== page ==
The VSA-Oberlin Acoustics Workshop
The VSA-Oberlin Acoustics workshop brings together violin-makers and researchers for a week of hands-on projects, talks, and demonstrations. Now in its 18th year, the 2019 session will run concurrently with the first week of the violin and bow making workshops, allowing opportunities for joint projects. The dates are June 22nd – 28th. Places are limited. If you wish to attend, please contact Fan Tao.
2019 Workshop Overview
Continuing our practice of integrating high-level musical performance into the workshop, the eminent violinist Aaron Boyd (formerly of the Escher Quartet) will step in for Nathan Giem as Acting Music Director. He and other artists (to be announced) will take part in experiments, give feedback on participant instruments, and present two recitals using violins, violas, and cellos from the workshop.
Below are three topics we are considering for the upcoming session. Other possibilities are currently being explored. Please let us know where your interests lie, and if you have a project of your own you would like to pursue.
Space in the workshop is limited, so if you’d like to come, please contact Fan Tao as soon as possible to reserve a place.
Acoustics of the neck and fingerboard
Over the past decade there has been a surge of interest in modifying the necks and fingerboards of violin family instruments. Some makers routinely reinforce necks with carbon-fiber inserts. Others, in face of dwindling supplies of ebony, have been experimenting with alternative fingerboard materials. And the practice of A0-B0 matching (where the fingerboard’s ‘flapping’ frequency is tuned to that of A0) continues to have its advocates.
In this session we will review existing research on the neck-fingerboard system and its effects on the sound and feel of an instrument. We will explore neck reinforcement and A0-B0 matching experimentally using participant instruments. Swiss maker Boris Haug will bring fingerboards made from compressed maple and spruce for participants to try. American maker Thomas Croen will talk about his many years of experience in tuning fingerboards. And Cambridge scientist Jim Woodhouse will explain (via Skype) what happens when one resonance is coupled to another – a key to understanding how fingerboard resonances can affect the rest of the instrument.
Projection, or how well an instrument can be heard at a distance, is of primary importance to violin soloists, and yet players are more often required to blend into, rather than carry over, an ensemble. What qualities in an instrument facilitate blending in? Are “blendability” and projection opposites, or can an individual instrument combine both? Informal demonstrations and conversations will be backed up with formal listening tests.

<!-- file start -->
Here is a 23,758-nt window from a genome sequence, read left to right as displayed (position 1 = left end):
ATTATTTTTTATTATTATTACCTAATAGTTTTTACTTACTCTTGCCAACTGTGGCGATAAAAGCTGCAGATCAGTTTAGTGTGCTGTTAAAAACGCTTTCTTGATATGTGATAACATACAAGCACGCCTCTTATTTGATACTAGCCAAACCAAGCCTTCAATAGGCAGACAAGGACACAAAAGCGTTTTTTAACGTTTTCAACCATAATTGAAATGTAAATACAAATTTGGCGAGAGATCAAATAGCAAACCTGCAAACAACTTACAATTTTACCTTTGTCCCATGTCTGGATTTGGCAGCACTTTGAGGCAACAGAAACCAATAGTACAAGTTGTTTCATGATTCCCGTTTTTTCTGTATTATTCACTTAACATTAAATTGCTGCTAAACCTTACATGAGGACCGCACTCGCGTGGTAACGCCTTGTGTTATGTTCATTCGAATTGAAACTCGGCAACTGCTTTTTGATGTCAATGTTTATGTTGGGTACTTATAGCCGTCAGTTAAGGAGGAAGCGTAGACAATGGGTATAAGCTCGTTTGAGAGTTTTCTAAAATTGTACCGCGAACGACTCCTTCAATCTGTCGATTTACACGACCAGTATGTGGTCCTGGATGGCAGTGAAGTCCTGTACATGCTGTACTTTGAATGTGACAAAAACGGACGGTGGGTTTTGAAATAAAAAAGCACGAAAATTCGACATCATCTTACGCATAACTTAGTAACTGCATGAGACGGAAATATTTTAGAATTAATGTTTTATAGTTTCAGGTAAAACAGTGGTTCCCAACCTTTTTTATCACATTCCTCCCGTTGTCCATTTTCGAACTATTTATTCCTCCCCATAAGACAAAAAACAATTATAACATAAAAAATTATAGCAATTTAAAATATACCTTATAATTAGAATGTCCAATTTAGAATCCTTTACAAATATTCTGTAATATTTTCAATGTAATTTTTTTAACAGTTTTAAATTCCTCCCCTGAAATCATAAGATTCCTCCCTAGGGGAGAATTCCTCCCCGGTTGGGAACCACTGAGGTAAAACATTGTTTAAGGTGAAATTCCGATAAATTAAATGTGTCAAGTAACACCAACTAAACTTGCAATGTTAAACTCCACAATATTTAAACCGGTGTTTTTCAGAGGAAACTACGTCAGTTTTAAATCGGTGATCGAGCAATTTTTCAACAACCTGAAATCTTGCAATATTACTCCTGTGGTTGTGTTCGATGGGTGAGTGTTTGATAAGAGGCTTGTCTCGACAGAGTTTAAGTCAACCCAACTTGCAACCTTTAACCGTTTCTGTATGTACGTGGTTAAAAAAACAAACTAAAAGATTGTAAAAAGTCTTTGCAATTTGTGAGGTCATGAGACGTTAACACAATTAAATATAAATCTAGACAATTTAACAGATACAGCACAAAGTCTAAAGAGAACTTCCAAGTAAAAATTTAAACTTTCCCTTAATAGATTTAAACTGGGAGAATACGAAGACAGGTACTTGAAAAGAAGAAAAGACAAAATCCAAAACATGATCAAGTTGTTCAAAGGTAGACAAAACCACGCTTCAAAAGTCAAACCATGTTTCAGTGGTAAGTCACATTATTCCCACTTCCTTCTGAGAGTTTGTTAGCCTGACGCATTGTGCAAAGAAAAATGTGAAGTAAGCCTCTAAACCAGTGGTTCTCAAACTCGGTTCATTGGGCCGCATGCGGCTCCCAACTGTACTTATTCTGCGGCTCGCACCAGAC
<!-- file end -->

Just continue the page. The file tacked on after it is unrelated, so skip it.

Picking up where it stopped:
The playability of an instrument, while undeniably important to the player, is surprisingly difficult to quantify. The measurement most closely associated with playability is bridge admittance (which describes how much the bridge moves for a given force at the bridge, across the instrument’s frequency range), but just how do we interpret an admittance measurement to shed light on playability? Do players agree on which instruments in a group are the most playable? And what can the violin-maker do to influence playability? Jim Woodhouse is the leading expert in this field, and will give a presentation via Skype.
This year’s faculty includes Joseph Curtin, Evan Davis, Claudia Fritz, Colin Gough, George Stoppani, and Fan-Chia Tao. Jim Woodhouse will join us via Skype.
Joseph Curtin, co-director of the Workshop, is a violinmaker, researcher, and writer whose making interests extend from traditional instruments to experimental ones using alternative materials and architectures. Curtin has collaborated with many researchers, including Gabriel Weinreich, Claudia Fritz, and Charles Besnainou. He has delivered colloquia at the physics departments of Stanford, Princeton, and Cornell universities, and contributes regularly to The Strad. He is co-author with Claudia Fritz of three papers published in the Periodical of the National Academy of Sciences, and he co-wrote with Thomas Rossing the chapter on violin acoustics in the Springer textbook, “The Science of Musical Instruments.” In 2005, Curtin was awarded a MacArthur Fellowship. He lives and works just outside Ann Arbor, Michigan.
Evan Davis was a Technical Fellow at the Boeing Commercial Aircraft Company, where he led their structural acoustics research group. He is a recognized expert in the field of Statistical Energy Analysis, a method for modeling and analyzing complex structural acoustic responses in the mid-to-high audio frequency range. His early fascination with guitars led to the construction of several instruments, and to a PhD in guitar acoustics from the University of Washington. He joined the Catgut Acoustical Society in 1976, and is on the Editorial Board of the VSA. Davis has worked with some of world’s leading guitar builders on ‘out of the box’ projects. He performs with several bands as a jazz drummer and a gypsy jazz guitarist.
Claudia Fritz is a CNRS-researcher in Paris, and a member of the Lutherie-Acoustics-Music team at the University Pierre & Marie Curie. Following her post-doctoral work at the University of Cambridge (UK), she has been investigating the correlations between player/listener perceptions and measured acoustical properties. Her recent work with double-blind studies involving new and old violins has gained widespread international attention and the publication of three papers in the Periodical of the National Academy of Sciences.